PROSSER -- The Prosser School District has settled a personal injury lawsuit with a former student whose hand was seriously injured in shop class five years ago.
The district paid Juan Copado $75,000 for all damages and expenses related to a November 2006 accident in Prosser High School's wood shop class. Copado, now 18, suffered severe cuts on his left hand while operating a table saw.
Documents obtained from the district's insurance company indicate the district admitted no liability in agreeing to the settlement.
Copado had asked for $325,000 in a claim filed in 2009.
As part of the settlement, Copado signed an agreement not to talk about the case, he told the Herald.
In court records, Copado's attorney said that around noon Nov. 6, 2006, Copado was using a table saw in the wood shop at Prosser High in a class taught by Jared Merrick.
Copado's left hand went into the saw blade, cutting the middle finger, index finger and thumb. The middle finger was "almost cut in half and was dangling," the claim said. Tendons and nerves in middle and index fingers were severed.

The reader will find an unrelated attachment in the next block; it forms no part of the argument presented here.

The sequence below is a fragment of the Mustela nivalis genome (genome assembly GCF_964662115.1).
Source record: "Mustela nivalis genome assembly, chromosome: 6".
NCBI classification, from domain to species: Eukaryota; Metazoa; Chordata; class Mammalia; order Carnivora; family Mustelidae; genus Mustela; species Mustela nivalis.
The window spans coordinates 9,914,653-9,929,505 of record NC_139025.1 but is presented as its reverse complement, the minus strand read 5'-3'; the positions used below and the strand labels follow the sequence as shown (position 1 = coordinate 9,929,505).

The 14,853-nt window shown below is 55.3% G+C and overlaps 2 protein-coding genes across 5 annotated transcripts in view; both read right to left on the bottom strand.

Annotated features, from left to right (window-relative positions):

Copado was taken to Prosser Memorial Hospital first, then transferred to Kadlec Medical Center in Richland.
He later was treated at the Tri-City Orthopaedic Clinic in Richland and received physical therapy at Handworks Northwest, also in Richland.
His medical bills totaled more than $30,000, according to the claim.
The lawsuit that followed alleged the district was to blame. The claim said the school's table saw did not have safeguards, such as a splitter and anti-kickback pawl, installed.
Prosser Superintendent Ray Tolcacher said the district's insurance carrier "goes through the shops constantly," to ensure all safety measures are in place.
The claim also said that Merrick, the shop teacher, did not instruct Copado to use a featherboard. This notched board , set at an angle to the saw blade, is a safety device for cutting small pieces of wood.
All students undergo safety training on every piece of equipment and must pass a test on safety rules before they are allowed to use the machines in the shop, Tolcacher said. This has been a practice in Prosser schools for many years, he said.
The district's written response to the lawsuit said the accident was Copado's fault and denied all allegations in his complaint.
"We think our position was defensible," Tolcacher said. "We would have defended it."
But the insurance group, in which districts of comparable size pool together to cover legal expenses and compensation for damages, decided it was best to settle this lawsuit, Tolcacher said.
"They decide what's best for the pool, the district and the student," he said.